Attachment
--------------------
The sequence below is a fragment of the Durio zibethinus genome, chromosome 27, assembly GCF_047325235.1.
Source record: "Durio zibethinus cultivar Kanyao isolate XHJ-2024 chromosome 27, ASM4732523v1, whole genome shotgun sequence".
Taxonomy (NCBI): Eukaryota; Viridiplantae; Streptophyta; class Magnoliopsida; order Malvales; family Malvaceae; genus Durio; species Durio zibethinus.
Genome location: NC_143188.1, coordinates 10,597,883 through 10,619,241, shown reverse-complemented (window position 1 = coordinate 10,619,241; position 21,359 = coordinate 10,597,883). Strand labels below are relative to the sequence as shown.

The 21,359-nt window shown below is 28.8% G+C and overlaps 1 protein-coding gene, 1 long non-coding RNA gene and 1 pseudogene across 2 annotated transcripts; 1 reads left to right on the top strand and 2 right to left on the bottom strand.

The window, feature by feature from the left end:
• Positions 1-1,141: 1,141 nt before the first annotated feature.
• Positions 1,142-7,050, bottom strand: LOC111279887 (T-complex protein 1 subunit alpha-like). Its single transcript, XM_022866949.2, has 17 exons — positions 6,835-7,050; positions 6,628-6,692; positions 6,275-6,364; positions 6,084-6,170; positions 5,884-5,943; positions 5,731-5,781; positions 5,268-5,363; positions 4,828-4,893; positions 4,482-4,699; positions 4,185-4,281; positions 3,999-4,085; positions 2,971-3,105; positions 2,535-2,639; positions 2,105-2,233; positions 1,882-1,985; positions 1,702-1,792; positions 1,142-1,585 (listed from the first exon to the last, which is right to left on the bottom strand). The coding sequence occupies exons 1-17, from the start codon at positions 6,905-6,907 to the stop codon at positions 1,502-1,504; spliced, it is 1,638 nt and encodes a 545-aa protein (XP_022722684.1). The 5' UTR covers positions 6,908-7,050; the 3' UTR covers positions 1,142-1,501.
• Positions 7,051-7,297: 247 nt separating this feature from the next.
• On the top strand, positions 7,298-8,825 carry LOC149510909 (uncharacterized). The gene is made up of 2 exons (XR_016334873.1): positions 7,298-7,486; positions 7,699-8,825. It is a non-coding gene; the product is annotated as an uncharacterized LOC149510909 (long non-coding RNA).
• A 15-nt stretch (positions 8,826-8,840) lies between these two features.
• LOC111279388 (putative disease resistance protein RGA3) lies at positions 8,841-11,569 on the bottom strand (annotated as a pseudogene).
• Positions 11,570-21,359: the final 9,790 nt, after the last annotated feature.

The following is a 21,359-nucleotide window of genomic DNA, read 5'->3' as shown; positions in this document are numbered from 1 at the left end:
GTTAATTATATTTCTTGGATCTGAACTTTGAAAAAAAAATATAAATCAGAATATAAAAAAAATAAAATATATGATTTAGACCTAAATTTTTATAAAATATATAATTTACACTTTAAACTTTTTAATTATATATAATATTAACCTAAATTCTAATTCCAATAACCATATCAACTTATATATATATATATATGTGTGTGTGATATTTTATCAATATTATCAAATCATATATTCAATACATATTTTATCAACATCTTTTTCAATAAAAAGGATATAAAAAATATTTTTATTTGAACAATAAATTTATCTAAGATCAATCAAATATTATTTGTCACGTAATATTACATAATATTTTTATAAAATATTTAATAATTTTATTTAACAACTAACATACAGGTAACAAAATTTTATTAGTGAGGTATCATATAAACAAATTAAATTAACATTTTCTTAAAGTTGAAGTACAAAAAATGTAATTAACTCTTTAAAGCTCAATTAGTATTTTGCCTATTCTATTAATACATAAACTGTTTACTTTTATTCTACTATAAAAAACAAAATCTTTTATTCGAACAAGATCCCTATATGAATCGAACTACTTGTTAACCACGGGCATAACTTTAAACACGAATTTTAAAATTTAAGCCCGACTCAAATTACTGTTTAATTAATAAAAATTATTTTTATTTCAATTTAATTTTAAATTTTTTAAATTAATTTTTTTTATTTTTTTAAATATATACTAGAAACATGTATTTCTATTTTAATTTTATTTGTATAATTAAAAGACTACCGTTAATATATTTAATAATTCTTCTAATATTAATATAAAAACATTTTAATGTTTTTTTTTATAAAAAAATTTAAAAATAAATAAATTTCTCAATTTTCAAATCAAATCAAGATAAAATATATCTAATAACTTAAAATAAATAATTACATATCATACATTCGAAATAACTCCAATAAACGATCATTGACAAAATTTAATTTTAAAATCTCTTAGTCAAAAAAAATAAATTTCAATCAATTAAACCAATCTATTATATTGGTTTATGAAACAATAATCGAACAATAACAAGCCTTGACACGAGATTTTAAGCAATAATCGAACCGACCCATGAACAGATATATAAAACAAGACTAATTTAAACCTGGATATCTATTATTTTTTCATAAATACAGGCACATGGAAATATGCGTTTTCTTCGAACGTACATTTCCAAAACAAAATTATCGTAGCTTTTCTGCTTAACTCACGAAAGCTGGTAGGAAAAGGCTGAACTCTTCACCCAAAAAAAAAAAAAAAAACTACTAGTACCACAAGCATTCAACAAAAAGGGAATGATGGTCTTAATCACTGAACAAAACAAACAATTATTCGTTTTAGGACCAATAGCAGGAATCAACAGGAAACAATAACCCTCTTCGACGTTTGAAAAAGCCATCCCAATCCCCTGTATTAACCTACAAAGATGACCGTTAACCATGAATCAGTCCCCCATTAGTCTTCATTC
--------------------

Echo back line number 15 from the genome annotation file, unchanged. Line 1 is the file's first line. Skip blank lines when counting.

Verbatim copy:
GTTAATTATATTTCTTGGATCTGAACTTTGAAAAAAAAATATAAATCAGAATATAAAAAAAATAAAATATATGATTTAGACCTAAATTTTTATAAAATATATAATTTACACTTTAAACTTTTTAATTATATATAATATTAACCTAAATTCTAATTCCAATAACCATATCAACTTATATATATATATATATGTGTGTGTGATATTTTATCAATATTATCAAATCATATATTCAATACATATTTTATCAACATCTTTTTCAATAAAAAGGATATAAAAAATATTTTTATTTGAACAATAAATTTATCTAAGATCAATCAAATATTATTTGTCACGTAATATTACATAATATTTTTATAAAATATTTAATAATTTTATTTAACAACTAACATACAGGTAACAAAATTTTATTAGTGAGGTATCATATAAACAAATTAAATTAACATTTTCTTAAAGTTGAAGTACAAAAAATGTAATTAACTCTTTAAAGCTCAATTAGTATTTTGCCTATTCTATTAATACATAAACTGTTTACTTTTATTCTACTATAAAAAACAAAATCTTTTATTCGAACAAGATCCCTATATGAATCGAACTACTTGTTAACCACGGGCATAACTTTAAACACGAATTTTAAAATTTAAGCCCGACTCAAATTACTGTTTAATTAATAAAAATTATTTTTATTTCAATTTAATTTTAAATTTTTTAAATTAATTTTTTTTATTTTTTTAAATATATACTAGAAACATGTATTTCTATTTTAATTTTATTTGTATAATTAAAAGACTACCGTTAATATATTTAATAATTCTTCTAATATTAATATAAAAACATTTTAATGTTTTTTTTTATAAAAAAATTTAAAAATAAATAAATTTCTCAATTTTCAAATCAAATCAAGATAAAATATATCTAATAACTTAAAATAAATAATTACATATCATACATTCGAAATAACTCCAATAAACGATCATTGACAAAATTTAATTTTAAAATCTCTTAGTCAAAAAAAATAAATTTCAATCAATTAAACCAATCTATTATATTGGTTTATGAAACAATAATCGAACAATAACAAGCCTTGACACGAGATTTTAAGCAATAATCGAACCGACCCATGAACAGATATATAAAACAAGACTAATTTAAACCTGGATATCTATTATTTTTTCATAAATACAGGCACATGGAAATATGCGTTTTCTTCGAACGTACATTTCCAAAACAAAATTATCGTAGCTTTTCTGCTTAACTCACGAAAGCTGGTAGGAAAAGGCTGAACTCTTCACCCAAAAAAAAAAAAAAAAACTACTAGTACCACAAGCATTCAACAAAAAGGGAATGATGGTCTTAATCACTGAACAAAACAAACAATTATTCGTTTTAGGACCAATAGCAGGAATCAACAGGAAACAATAACCCTCTTCGACGTTTGAAAAAGCCATCCCAATCCCCTGTATTAACCTACAAAGATGACCGTTAACCATGAATCAGTCCCCCATTAGTCTTCATTC